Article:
At one point, the marketing team even adopted Adobe Experience Manager (an expensive CMS), which has an XML documentation component that I described in a sponsored post. I thought this CMS would allow us to re-use documentation in marketing assets, but apparently you could only embed docs in certain regions in templates, not freely mix docs with marketing content. At any rate, we didn’t want to migrate all content to XML and manage it in that system anyway, so the team never invested in the actual XML documentation component required for this collaboration.
Sadly, even in a scenario where tech docs and marketing were on the same team, we struggled to blend tech comm and marcom in harmonious ways. One reason for our lack of success was simply bandwidth. As tech writers, we always had our hands full with documentation needs, and had little time to collaborate on marketing assets. Marketers and tech writers still mostly operated in separate silos.
The prevailing strategies with marketing are to nurture customer relationships through content marketing, not to just push sales literature to customers. The most effective strategies for this will involve reusing documentation in marketing assets, not in having tech writers start creating marketing materials.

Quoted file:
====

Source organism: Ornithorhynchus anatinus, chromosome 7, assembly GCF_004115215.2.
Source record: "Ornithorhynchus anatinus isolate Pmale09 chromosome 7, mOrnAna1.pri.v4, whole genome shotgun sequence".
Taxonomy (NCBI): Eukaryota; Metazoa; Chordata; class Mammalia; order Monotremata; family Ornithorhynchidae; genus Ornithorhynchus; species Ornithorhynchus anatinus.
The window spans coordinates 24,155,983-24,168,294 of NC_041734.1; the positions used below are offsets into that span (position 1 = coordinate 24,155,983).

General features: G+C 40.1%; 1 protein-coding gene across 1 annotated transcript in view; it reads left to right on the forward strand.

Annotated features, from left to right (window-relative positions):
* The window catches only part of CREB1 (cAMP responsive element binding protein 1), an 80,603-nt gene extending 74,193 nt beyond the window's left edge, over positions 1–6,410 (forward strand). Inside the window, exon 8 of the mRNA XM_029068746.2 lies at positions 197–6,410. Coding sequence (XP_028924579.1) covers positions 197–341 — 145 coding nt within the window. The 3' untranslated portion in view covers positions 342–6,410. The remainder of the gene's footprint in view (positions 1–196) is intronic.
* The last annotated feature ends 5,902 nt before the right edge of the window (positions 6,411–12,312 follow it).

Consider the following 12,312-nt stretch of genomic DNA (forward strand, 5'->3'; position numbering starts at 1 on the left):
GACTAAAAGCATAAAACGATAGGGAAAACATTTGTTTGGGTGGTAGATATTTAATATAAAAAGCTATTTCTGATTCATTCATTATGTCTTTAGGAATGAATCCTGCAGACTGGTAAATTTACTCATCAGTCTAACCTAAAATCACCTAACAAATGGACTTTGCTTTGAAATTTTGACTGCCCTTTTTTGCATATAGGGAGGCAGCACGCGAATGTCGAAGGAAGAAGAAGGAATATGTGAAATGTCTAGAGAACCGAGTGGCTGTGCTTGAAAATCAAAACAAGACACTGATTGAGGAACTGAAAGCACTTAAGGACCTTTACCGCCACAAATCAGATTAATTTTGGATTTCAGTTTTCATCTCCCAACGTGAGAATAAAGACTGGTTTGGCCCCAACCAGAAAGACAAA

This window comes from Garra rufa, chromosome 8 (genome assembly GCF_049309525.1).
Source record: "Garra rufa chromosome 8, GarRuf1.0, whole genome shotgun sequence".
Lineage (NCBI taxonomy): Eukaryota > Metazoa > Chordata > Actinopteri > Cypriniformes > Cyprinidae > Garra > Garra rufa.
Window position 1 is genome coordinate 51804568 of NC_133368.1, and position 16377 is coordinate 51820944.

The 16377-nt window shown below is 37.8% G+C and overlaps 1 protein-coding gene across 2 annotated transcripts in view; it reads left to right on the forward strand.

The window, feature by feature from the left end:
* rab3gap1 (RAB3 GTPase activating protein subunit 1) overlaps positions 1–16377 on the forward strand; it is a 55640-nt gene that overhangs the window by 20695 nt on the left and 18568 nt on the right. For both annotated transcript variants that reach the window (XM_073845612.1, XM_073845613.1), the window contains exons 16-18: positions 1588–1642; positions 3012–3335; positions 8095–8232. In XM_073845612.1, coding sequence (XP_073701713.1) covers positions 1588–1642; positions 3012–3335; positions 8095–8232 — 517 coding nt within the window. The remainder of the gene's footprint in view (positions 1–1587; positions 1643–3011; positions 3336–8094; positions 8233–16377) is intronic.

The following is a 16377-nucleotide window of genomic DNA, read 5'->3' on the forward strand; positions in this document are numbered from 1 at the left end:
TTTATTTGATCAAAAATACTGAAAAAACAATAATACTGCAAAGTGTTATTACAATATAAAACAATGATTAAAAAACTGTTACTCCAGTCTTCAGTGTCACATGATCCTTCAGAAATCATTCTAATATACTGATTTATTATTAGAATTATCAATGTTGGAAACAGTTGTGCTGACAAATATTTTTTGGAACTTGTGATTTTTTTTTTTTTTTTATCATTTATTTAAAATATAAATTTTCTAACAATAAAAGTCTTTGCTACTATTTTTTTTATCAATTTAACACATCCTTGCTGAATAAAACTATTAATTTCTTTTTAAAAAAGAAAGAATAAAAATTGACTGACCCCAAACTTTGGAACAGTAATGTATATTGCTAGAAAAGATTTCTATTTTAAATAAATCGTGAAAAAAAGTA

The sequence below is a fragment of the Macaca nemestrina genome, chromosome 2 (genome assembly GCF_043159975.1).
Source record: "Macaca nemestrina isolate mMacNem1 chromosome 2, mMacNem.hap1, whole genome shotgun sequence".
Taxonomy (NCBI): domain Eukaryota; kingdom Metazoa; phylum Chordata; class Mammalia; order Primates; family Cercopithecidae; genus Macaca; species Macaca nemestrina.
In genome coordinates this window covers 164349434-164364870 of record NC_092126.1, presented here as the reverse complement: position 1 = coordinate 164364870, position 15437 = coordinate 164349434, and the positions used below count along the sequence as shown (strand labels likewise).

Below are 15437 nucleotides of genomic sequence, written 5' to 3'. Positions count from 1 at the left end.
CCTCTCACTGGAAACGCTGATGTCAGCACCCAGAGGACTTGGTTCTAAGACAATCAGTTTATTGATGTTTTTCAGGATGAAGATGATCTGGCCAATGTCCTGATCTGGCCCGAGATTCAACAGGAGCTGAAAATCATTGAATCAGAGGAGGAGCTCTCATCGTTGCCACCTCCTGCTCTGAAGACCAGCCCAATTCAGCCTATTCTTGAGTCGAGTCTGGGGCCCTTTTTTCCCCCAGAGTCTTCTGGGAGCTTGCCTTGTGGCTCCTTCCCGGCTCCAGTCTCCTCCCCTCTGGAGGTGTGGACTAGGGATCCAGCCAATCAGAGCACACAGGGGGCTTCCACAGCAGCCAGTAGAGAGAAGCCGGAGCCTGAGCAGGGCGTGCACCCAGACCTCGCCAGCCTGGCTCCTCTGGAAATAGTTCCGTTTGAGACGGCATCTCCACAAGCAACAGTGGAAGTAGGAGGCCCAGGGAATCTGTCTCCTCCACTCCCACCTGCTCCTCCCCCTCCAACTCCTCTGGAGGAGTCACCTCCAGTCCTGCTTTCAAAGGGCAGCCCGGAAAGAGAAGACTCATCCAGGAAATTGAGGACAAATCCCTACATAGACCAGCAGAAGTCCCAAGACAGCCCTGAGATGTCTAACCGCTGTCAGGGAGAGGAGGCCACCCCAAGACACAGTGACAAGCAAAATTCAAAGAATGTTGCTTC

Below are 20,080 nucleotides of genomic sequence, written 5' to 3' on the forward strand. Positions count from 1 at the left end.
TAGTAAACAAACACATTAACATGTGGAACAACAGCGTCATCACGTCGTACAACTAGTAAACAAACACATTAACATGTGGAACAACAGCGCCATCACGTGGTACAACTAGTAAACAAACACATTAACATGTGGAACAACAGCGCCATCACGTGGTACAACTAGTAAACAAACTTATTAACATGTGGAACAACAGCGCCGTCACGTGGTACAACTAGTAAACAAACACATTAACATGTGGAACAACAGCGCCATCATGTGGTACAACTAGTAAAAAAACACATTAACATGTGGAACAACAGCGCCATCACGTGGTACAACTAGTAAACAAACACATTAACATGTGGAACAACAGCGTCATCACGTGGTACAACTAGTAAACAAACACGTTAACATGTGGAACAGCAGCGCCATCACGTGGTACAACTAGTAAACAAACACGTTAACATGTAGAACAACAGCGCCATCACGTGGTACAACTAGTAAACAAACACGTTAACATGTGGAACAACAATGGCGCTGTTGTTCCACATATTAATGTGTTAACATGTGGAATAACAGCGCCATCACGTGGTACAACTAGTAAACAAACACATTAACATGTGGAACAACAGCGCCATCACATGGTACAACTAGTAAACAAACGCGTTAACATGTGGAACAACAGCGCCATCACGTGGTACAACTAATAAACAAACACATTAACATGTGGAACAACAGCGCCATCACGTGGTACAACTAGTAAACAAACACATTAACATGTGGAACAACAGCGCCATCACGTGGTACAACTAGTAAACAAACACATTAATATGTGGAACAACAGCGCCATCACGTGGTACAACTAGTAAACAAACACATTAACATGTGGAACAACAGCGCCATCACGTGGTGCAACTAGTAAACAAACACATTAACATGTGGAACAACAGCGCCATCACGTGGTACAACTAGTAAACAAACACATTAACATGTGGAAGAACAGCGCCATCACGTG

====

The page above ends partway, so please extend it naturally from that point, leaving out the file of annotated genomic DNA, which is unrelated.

In some ways, I miscalculated the way tech comm could interact with marketing. Perhaps it’s not a matter of using tech comm in marcomm materials, but rather using tech comm as marketing materials. Do companies really need ebooks, white papers, and blog posts? Or do they just need to make their documentation visible and online? It’s probably less of the former and more of the latter.
Marcom depends on tech comm for relevant content, but re-using documentation content within marketing materials (instead of just linking to the docs) doesn’t work well due to differences between marcom and tech comm related to mindset, tools, styles, openness and transparency, and content lifecycles.
Continue to the next post in this series: Every page is page one.
About Tom Johnson
I'm an API technical writer based in the Seattle area. On this blog, I write about topics related to technical writing and communication — such as software documentation, API documentation, AI, information architecture, content strategy, writing processes, plain language, tech comm careers, and more. Check out my API documentation course if you're looking for more info about documenting APIs. Or see my posts on AI and AI course section for more on the latest in AI and tech comm.